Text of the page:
He said the military “will do what is asked of them, but don’t think that it won’t be at great cost.”
Saturday’s vote was a sharp reversal of fortunes for the legislation, which just nine days ago fell three votes short of the 60-vote threshold to overcome a threatened Republican filibuster. In the wake of that defeat, Lieberman and others changed tack, stripping their proposal from a broader defense authorization bill and pressing for a vote on the narrow issue of repeal.

That strategy won fresh support from six Senate Republicans, five of whom voted “no” just days ago, including Sen. Scott Brown of Massachusetts and Lisa Murkowski of Alaska.
DADT was put into place in 1993, with a law mandating the discharge of any openly gay, lesbian or bisexual members of the U.S. armed forces. In the ensuing years, more than 14,000 service members have been dismissed from the military.

Even after Obama signs the bill into law, the policy will not end immediately. Under Lieberman’s bill, proposal would only take affect after the Pentagon and the president certifies that the change would not have any negative impact on the troops.

Proponents say that will give military leaders time to conduct education and training sessions, ensuring a smooth process.

“It’s a very reasonable process and saves the military from facing an order from the courts to do this immediately,” Lieberman said.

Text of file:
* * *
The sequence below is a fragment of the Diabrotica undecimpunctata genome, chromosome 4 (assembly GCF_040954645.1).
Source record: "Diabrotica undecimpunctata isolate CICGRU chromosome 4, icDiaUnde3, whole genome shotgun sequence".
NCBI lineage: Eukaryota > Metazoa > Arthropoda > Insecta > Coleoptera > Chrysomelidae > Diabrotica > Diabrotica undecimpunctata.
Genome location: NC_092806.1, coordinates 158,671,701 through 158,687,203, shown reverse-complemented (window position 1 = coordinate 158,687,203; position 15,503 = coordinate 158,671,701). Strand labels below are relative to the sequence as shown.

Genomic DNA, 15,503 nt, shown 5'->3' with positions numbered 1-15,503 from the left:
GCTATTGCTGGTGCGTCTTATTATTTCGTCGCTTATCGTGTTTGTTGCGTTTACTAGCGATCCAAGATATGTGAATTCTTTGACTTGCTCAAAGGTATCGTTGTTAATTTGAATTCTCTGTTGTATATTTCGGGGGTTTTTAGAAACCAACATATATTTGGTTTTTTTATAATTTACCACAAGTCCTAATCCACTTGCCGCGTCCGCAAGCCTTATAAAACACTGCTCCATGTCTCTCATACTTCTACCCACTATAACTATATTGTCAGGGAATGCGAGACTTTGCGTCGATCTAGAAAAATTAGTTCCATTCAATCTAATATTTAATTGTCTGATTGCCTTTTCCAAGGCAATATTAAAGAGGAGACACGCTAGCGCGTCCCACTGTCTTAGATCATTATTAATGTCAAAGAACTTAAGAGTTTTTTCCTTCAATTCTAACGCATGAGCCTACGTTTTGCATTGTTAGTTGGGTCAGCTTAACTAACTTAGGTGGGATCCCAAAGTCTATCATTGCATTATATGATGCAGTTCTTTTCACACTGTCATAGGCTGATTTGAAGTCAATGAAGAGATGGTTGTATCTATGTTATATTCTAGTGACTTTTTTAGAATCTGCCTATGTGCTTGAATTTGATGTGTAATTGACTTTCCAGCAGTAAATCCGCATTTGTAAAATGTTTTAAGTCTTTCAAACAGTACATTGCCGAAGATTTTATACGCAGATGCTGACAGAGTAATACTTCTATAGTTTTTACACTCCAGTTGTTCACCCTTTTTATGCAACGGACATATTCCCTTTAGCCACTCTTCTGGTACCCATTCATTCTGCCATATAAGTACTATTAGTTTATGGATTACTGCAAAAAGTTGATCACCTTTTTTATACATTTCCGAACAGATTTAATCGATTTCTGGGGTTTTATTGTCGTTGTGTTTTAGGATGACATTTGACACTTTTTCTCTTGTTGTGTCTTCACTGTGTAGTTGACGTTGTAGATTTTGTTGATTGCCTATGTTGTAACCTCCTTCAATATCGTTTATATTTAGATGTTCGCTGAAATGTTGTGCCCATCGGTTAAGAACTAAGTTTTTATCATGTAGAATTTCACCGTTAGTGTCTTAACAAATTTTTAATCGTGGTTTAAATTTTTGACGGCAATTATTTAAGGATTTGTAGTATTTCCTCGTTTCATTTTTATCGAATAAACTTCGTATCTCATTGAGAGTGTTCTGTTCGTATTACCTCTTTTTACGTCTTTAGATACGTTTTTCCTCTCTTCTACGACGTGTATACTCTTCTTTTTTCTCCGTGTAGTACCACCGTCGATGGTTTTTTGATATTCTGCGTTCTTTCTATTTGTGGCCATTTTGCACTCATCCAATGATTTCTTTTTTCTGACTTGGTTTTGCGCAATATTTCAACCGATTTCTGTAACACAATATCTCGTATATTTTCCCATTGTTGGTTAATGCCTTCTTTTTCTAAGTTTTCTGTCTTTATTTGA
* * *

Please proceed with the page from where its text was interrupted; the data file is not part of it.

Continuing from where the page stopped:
Senate leaders said the timeline for implementation of the repeal’s implementation is uncertain, but military officials have previously said it could take six to nine months. In the meantime, Harry Reid, D-Nev., and others called for an immediate suspension of all current investigations and discharge proceedings initiated under DODT.

Asked how the battle would affect his relationship with McCain, Lieberman noted that while they been on opposing sides of many other issues, their previous political disagreements had not been so direct or so high-profile.

Still, “I don’t think this will leave any scars,” he said. “We’ve been through a lot together.”

Asked whether it would have an impact on his re-election decision, Lieberman said, “This is one of those days where you really feel privileged to be in the Senate… We got something really good done.”
So does it make him want to stay, or is it a good note to retire on?

“I think it’s a separate event,” he said.